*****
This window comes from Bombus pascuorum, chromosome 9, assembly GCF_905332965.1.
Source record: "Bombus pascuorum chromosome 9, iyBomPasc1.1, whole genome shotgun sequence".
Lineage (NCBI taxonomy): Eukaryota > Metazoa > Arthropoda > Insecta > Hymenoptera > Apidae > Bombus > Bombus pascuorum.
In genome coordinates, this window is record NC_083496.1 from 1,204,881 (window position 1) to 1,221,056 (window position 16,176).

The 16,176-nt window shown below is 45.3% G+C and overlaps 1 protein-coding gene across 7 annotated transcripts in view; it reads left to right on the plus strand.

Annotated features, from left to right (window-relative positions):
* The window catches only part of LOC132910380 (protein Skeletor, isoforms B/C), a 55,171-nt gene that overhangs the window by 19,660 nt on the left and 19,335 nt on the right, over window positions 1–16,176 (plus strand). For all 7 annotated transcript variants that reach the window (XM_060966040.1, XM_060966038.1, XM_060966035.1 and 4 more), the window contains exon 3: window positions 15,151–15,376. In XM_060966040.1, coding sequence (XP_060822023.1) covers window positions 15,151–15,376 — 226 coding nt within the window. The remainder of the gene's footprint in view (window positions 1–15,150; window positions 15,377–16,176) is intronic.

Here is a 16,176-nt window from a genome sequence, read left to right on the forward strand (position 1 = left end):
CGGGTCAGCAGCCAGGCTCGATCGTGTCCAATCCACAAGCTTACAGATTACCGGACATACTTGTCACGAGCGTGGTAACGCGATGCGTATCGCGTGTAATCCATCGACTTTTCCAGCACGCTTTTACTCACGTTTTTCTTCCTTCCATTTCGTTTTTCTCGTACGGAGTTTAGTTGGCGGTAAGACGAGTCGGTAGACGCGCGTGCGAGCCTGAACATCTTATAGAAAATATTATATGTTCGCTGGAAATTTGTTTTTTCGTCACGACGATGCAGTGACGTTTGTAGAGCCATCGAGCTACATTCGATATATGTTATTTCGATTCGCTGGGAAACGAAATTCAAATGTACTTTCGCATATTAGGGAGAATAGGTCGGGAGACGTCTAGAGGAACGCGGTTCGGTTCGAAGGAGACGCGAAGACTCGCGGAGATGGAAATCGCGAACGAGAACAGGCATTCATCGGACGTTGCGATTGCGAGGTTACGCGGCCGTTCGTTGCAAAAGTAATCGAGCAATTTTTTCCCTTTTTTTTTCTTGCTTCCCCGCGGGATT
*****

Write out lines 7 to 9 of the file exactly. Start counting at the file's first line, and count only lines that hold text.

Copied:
* The window catches only part of LOC132910380 (protein Skeletor, isoforms B/C), a 55,171-nt gene that overhangs the window by 19,660 nt on the left and 19,335 nt on the right, over window positions 1–16,176 (plus strand). For all 7 annotated transcript variants that reach the window (XM_060966040.1, XM_060966038.1, XM_060966035.1 and 4 more), the window contains exon 3: window positions 15,151–15,376. In XM_060966040.1, coding sequence (XP_060822023.1) covers window positions 15,151–15,376 — 226 coding nt within the window. The remainder of the gene's footprint in view (window positions 1–15,150; window positions 15,377–16,176) is intronic.

Here is a 16,176-nt window from a genome sequence, read left to right on the forward strand (position 1 = left end):
CGGGTCAGCAGCCAGGCTCGATCGTGTCCAATCCACAAGCTTACAGATTACCGGACATACTTGTCACGAGCGTGGTAACGCGATGCGTATCGCGTGTAATCCATCGACTTTTCCAGCACGCTTTTACTCACGTTTTTCTTCCTTCCATTTCGTTTTTCTCGTACGGAGTTTAGTTGGCGGTAAGACGAGTCGGTAGACGCGCGTGCGAGCCTGAACATCTTATAGAAAATATTATATGTTCGCTGGAAATTTGTTTTTTCGTCACGACGATGCAGTGACGTTTGTAGAGCCATCGAGCTACATTCGATATATGTTATTTCGATTCGCTGGGAAACGAAATTCAAATGTACTTTCGCATATTAGGGAGAATAGGTCGGGAGACGTCTAGAGGAACGCGGTTCGGTTCGAAGGAGACGCGAAGACTCGCGGAGATGGAAATCGCGAACGAGAACAGGCATTCATCGGACGTTGCGATTGCGAGGTTACGCGGCCGTTCGTTGCAAAAGTAATCGAGCAATTTTTTCCCTTTTTTTTTCTTGCTTCCCCGCGGGATT